What Do I Do When My Child Is Having a Temper Tantrum?

Tantrums & Moods

A question I get asked a lot is: what do I do when my child is having a temper tantrum?  This is a tricky question to answer; we all have different values and beliefs.  So, let me say this, do whatever method suits your values and beliefs.

There are so many different types of temper tantrums children experiences. The important thing to know is that they are a 100% normal part of a child’s growth and development, and you have the power to survive them.

What are some methods in dealing with tantrums?

These are a few methods that you can use when experiencing tantrums with your child:

  • Go to the child and pick them up and talk to them until they are calm
  • Give into the tantrum and give them whatever it is they want
  • Allow the child to have the tantrum and ignore them
  • Take the child away from the situation and go home (if you are not at home)
  • Tell the child during the tantrum that you see he/ she is angry and that when they are not angry that you will talk to him/ her
  • Sit or be in proximity to the child during the tantrum and wait (say nothing)
  • Tell the child to stop
  • Put the child in his/ her room

It is extremely important to talk to your child once they are calm.

In order for them to recognize their emotions, you must label them for them: “I see that you are angry/ frustrated because _____.” And then wait. If your child is a toddler and has limited vocabulary, then just label their emotions.

Follow up by telling the child that it is okay to have these feelings. Explain that if or when they are angry, encourage them to use their words. Tell them that they are allowed to tell others (even adults) that they are mad or angry at them. A lot of the time child feel inferior to adults, and they think that if they tell us they are mad or angry with us we will yell at them, send them to their rooms, or not love them.

I have told my 4 year old this since he was born; now he will tell me “Mom, I am so frustrated with you,” and then we talk about why he is frustrated. This has allowed us to bond, and most importantly, allowed for him to understand and recognize his own feelings.

We must guide children by teaching them how to regulate their emotions in a constructive and positive manner right from day one. Children are told over 100 times a day (approximately 45% of the time) “no,” “don’t,” “stop.” We have to get out of this habit and teach them to it is okay to be angry rather than simply say “no,” “don’t,” and “stop.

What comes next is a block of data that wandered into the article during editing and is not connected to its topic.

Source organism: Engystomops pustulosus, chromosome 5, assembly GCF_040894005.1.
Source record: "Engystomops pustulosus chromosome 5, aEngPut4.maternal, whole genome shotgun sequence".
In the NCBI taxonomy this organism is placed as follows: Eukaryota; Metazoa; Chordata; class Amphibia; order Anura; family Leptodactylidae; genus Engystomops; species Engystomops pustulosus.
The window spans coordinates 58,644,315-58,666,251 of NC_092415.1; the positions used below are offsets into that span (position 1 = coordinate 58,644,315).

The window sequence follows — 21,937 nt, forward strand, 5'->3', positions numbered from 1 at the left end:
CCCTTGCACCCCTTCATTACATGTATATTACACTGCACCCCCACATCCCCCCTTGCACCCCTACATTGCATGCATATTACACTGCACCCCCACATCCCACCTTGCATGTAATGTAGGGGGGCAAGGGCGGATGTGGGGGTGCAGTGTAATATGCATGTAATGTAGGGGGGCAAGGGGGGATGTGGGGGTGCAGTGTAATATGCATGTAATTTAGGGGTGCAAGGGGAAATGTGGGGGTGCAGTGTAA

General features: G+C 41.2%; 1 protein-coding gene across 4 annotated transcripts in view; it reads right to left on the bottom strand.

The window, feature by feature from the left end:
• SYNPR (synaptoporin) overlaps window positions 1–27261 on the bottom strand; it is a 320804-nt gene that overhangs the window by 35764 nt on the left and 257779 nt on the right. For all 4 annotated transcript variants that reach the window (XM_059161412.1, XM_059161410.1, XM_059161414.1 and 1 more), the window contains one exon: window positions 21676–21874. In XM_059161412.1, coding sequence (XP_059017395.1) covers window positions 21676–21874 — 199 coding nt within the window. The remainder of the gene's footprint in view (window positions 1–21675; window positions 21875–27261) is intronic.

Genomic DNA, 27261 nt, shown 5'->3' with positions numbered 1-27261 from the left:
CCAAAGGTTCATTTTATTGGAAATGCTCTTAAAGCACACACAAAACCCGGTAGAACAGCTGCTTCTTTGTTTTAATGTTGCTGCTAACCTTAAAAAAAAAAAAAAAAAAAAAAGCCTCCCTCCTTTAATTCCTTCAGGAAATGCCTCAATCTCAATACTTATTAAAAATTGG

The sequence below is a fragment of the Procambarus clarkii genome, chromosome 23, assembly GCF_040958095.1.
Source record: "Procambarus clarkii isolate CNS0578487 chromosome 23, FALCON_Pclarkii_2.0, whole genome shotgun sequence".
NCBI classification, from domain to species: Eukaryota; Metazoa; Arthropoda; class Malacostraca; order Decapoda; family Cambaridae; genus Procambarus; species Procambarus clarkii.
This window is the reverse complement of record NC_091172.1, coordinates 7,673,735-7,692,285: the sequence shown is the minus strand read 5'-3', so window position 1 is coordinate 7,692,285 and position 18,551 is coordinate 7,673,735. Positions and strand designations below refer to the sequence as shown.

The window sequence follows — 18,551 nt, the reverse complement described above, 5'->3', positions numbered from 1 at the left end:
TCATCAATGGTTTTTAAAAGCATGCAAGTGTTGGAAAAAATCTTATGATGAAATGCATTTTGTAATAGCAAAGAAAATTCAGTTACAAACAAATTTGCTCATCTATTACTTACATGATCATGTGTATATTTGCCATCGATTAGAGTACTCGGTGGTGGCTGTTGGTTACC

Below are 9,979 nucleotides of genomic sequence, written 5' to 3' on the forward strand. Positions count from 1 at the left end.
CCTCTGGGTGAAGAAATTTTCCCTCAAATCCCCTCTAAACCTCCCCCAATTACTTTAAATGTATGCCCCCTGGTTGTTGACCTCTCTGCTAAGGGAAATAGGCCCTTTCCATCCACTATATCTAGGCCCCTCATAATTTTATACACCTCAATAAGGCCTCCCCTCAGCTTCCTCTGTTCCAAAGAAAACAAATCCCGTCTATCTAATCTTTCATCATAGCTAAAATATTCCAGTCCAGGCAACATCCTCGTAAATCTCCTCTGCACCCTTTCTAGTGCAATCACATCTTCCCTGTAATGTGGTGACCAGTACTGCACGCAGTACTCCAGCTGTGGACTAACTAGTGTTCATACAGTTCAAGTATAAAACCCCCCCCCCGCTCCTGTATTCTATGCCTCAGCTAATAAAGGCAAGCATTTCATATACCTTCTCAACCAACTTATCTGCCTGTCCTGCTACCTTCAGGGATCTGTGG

Use different phrases such as “Please walk in the store, you can run when we get to the sidewalk,” or “Look with your eyes, not with your hands, if you want to touch _____, please ask me first.” This is a very hard task to master; remember that it takes approximately 21 days to stop bad habits.

By starting with more positive ways in handling children’s personalities, it will diminish the temper tantrums.

The general information provided on the Website is for informational purposes and is not medical advice.

Do NOT use this Website for medical emergencies.

If you have a medical emergency, call a physician or qualified healthcare provider, or CALL 911 immediately. Under no circumstances should you attempt self-treatment based on anything you have seen or read on this Website. Always seek the advice of your physician or other licensed and qualified health provider in your jurisdiction concerning any questions you may have regarding any information obtained from this Website and any medical condition you believe may be relevant to you or to someone else. Never disregard professional medical advice or delay in seeking it because of something you have read on this Website.

Amy Gibson BCD, RECE

About Amy Gibson BCD, RECE

Amy, having earned a Bachelors Degree in Child Development, has been in the field of Early Childhood Education for the past 10 years. First working in an infant classroom, and then moving to JK, preschool and toddlers. Currently Amy works as a Supervisor of a childcare facility in York Region.

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